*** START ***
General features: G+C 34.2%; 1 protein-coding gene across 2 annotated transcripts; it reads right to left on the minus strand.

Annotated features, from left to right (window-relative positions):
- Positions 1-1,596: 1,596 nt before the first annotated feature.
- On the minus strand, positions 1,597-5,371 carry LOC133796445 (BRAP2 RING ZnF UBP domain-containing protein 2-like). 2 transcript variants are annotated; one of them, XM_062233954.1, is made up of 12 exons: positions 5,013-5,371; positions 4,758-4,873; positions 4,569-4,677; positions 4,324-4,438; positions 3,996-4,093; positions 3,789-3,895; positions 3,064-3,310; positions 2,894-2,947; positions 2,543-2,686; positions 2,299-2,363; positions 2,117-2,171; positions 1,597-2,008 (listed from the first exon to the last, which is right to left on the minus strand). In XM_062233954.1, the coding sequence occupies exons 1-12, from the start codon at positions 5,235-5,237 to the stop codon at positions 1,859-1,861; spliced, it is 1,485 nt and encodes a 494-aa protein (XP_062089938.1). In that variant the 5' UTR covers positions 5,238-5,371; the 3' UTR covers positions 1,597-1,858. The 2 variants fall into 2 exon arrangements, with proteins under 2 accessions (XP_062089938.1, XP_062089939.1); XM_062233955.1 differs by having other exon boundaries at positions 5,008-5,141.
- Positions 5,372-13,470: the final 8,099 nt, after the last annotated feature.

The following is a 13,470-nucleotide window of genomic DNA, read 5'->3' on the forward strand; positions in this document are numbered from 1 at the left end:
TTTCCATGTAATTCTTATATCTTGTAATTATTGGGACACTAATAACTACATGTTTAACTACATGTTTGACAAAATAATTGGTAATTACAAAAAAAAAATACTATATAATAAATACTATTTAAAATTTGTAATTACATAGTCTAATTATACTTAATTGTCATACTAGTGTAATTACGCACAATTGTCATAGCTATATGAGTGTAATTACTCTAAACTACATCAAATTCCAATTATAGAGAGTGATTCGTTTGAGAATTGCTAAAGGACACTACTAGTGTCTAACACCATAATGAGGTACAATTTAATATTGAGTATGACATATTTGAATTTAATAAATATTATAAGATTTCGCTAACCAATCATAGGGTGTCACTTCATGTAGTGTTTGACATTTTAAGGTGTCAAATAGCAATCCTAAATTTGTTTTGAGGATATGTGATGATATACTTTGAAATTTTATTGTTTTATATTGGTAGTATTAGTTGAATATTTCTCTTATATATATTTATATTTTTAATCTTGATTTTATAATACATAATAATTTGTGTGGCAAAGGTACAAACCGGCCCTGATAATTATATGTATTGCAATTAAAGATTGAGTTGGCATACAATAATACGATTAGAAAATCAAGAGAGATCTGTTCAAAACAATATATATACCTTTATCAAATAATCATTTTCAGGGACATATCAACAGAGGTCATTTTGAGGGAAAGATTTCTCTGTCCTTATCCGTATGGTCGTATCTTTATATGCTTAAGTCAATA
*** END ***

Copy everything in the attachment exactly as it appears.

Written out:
General features: G+C 34.2%; 1 protein-coding gene across 2 annotated transcripts; it reads right to left on the minus strand.

Annotated features, from left to right (window-relative positions):
- Positions 1-1,596: 1,596 nt before the first annotated feature.
- On the minus strand, positions 1,597-5,371 carry LOC133796445 (BRAP2 RING ZnF UBP domain-containing protein 2-like). 2 transcript variants are annotated; one of them, XM_062233954.1, is made up of 12 exons: positions 5,013-5,371; positions 4,758-4,873; positions 4,569-4,677; positions 4,324-4,438; positions 3,996-4,093; positions 3,789-3,895; positions 3,064-3,310; positions 2,894-2,947; positions 2,543-2,686; positions 2,299-2,363; positions 2,117-2,171; positions 1,597-2,008 (listed from the first exon to the last, which is right to left on the minus strand). In XM_062233954.1, the coding sequence occupies exons 1-12, from the start codon at positions 5,235-5,237 to the stop codon at positions 1,859-1,861; spliced, it is 1,485 nt and encodes a 494-aa protein (XP_062089938.1). In that variant the 5' UTR covers positions 5,238-5,371; the 3' UTR covers positions 1,597-1,858. The 2 variants fall into 2 exon arrangements, with proteins under 2 accessions (XP_062089938.1, XP_062089939.1); XM_062233955.1 differs by having other exon boundaries at positions 5,008-5,141.
- Positions 5,372-13,470: the final 8,099 nt, after the last annotated feature.

The following is a 13,470-nucleotide window of genomic DNA, read 5'->3' on the forward strand; positions in this document are numbered from 1 at the left end:
TTTCCATGTAATTCTTATATCTTGTAATTATTGGGACACTAATAACTACATGTTTAACTACATGTTTGACAAAATAATTGGTAATTACAAAAAAAAAATACTATATAATAAATACTATTTAAAATTTGTAATTACATAGTCTAATTATACTTAATTGTCATACTAGTGTAATTACGCACAATTGTCATAGCTATATGAGTGTAATTACTCTAAACTACATCAAATTCCAATTATAGAGAGTGATTCGTTTGAGAATTGCTAAAGGACACTACTAGTGTCTAACACCATAATGAGGTACAATTTAATATTGAGTATGACATATTTGAATTTAATAAATATTATAAGATTTCGCTAACCAATCATAGGGTGTCACTTCATGTAGTGTTTGACATTTTAAGGTGTCAAATAGCAATCCTAAATTTGTTTTGAGGATATGTGATGATATACTTTGAAATTTTATTGTTTTATATTGGTAGTATTAGTTGAATATTTCTCTTATATATATTTATATTTTTAATCTTGATTTTATAATACATAATAATTTGTGTGGCAAAGGTACAAACCGGCCCTGATAATTATATGTATTGCAATTAAAGATTGAGTTGGCATACAATAATACGATTAGAAAATCAAGAGAGATCTGTTCAAAACAATATATATACCTTTATCAAATAATCATTTTCAGGGACATATCAACAGAGGTCATTTTGAGGGAAAGATTTCTCTGTCCTTATCCGTATGGTCGTATCTTTATATGCTTAAGTCAATA